Rockport School: It costs £12,000 a year and educated Ulster Rugby star Paddy Wallace and Miss Northern Ireland Tiffany Brien
As the private Co Down school wins further recognition for its academic excellence, well-known pupils and the current head boy and girl tell Una Brankin why they love it
Gary Lightbody may have described himself as "skinny as a broom handle and as formidable as a wisp of cotton candy" as a child on the school football field, but the Crawfordsburn 'wimp' went on to conquer the equally competitive rock charts with his band Snow Patrol.
The award-winning singer/songwriter, is arguably one of the best-known past pupils of Rockport School, the revered educational establishment in Craigavad which has its own Mr Chips, in the form of headmaster George Vance, cycling through its grounds.
Highly regarded for its academic and sporting achievements, the independent junior and senior institution is now rubbing shoulders with the royal-linked Gordonstoun, as the first school here to be accepted into the Round Square worldwide association of schools.
Only 120 schools in the world belong to this elite affiliation, created in 1966 by German educator and philosopher Kurt Hahn, who also established Gordonstoun -- alma mater of Prince Philip, the Duke of Edinburgh, as well as Princes Charles, Andrew and Edward.
It has taken Rockport two years to meet the strict criteria of Round Square, a process involving a presentation by the students to Round Square delegates and another by headmaster Vance to 25 international headmasters in Aiglon College, Switzerland.
The membership has opened up all sorts of exchange opportunities for Rockport's privileged pupils -- this autumn, two of them will be travelling to the Round Square International Conference in Jordan, while others will be joining the Round Square movement's international community service projects, which include helping with food production and irrigation in Sinai, and delivering humanitarian aid in Romania. It's an impressive achievement for a small independent school of just 200 pupils, and there are few prouder than its current Heads of School -- Jack Wright and Jill Vance (head boy and head girl, in other words) -- or some of its high profile alumni, including rugby star Paddy Wallace and former Miss Northern Ireland Tiffany Brien.
HEAD of School Jill Vance (16) lives in Holywood and has been a pupil at the school since 2007, she says:
I only found out about Gary Lightbody attending Rockport after I joined the school, but now the staff and pupils do a lot more research on the alumni, which is really important as it shows us what is possible in a small school and also encourages us to strive for more.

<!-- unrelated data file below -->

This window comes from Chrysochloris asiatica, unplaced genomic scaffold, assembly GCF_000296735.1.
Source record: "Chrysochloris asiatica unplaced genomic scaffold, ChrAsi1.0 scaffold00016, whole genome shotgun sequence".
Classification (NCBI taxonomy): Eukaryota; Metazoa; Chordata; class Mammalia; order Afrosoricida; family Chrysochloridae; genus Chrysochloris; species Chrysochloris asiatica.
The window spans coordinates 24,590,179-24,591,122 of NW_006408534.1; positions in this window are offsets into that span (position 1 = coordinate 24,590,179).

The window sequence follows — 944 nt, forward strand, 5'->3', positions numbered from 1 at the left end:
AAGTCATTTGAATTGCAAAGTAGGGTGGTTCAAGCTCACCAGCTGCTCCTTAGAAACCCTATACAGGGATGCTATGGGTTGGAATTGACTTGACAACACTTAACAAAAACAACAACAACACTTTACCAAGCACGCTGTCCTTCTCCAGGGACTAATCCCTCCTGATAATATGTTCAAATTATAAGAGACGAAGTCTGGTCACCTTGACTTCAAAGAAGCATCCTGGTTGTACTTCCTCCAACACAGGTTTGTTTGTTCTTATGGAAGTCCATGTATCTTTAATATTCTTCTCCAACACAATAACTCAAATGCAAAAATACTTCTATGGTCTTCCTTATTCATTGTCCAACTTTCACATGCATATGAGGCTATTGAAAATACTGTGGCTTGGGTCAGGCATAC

I came at the start of R6 so there wasn't a big entry process to undergo. I remember getting a huge welcome pack from the then headmistress, which was very daunting for me, as I was really worried about starting a new school.
I must admit that it took some time adjusting to the kilt we wear as part of the uniform, but now I don't mind it. It's scary when you see a new uniform at first, but as soon as you actually go to school you begin to realise that everyone is in the same boat and it's important to get that sense of belonging.
At first it was very intimidating; I really loved my previous school so the initial transition was very difficult until I actually started. I had a completely different idea of Rockport because I had been shown around the school while it was empty. I didn't have a taster day so I had been speculating all summer on what this Hogwarts-style school might actually be like. I was slightly horrified when I found that school didn't finish until 5.30pm, but realised quickly that getting your prep (homework) done at school is actually a good idea.
I can't even remember my first day, but I felt comfortable and at home within the first five minutes. All of my doubts had faded as my initial perception was far from the truth. The headmaster is like Mr Chips, cycling his bike around the school, but don't tell him I said that!
Personally, I've never seen any bullying in my seven years here -- if there is any it's nipped in the bud, but we all look out for each other here. There is a zero tolerance approach to it.
The most important life lessons I've learned at Rockport so far are that there's more in you than you think, and never to let people tell you that you are incapable of something: everything is possible.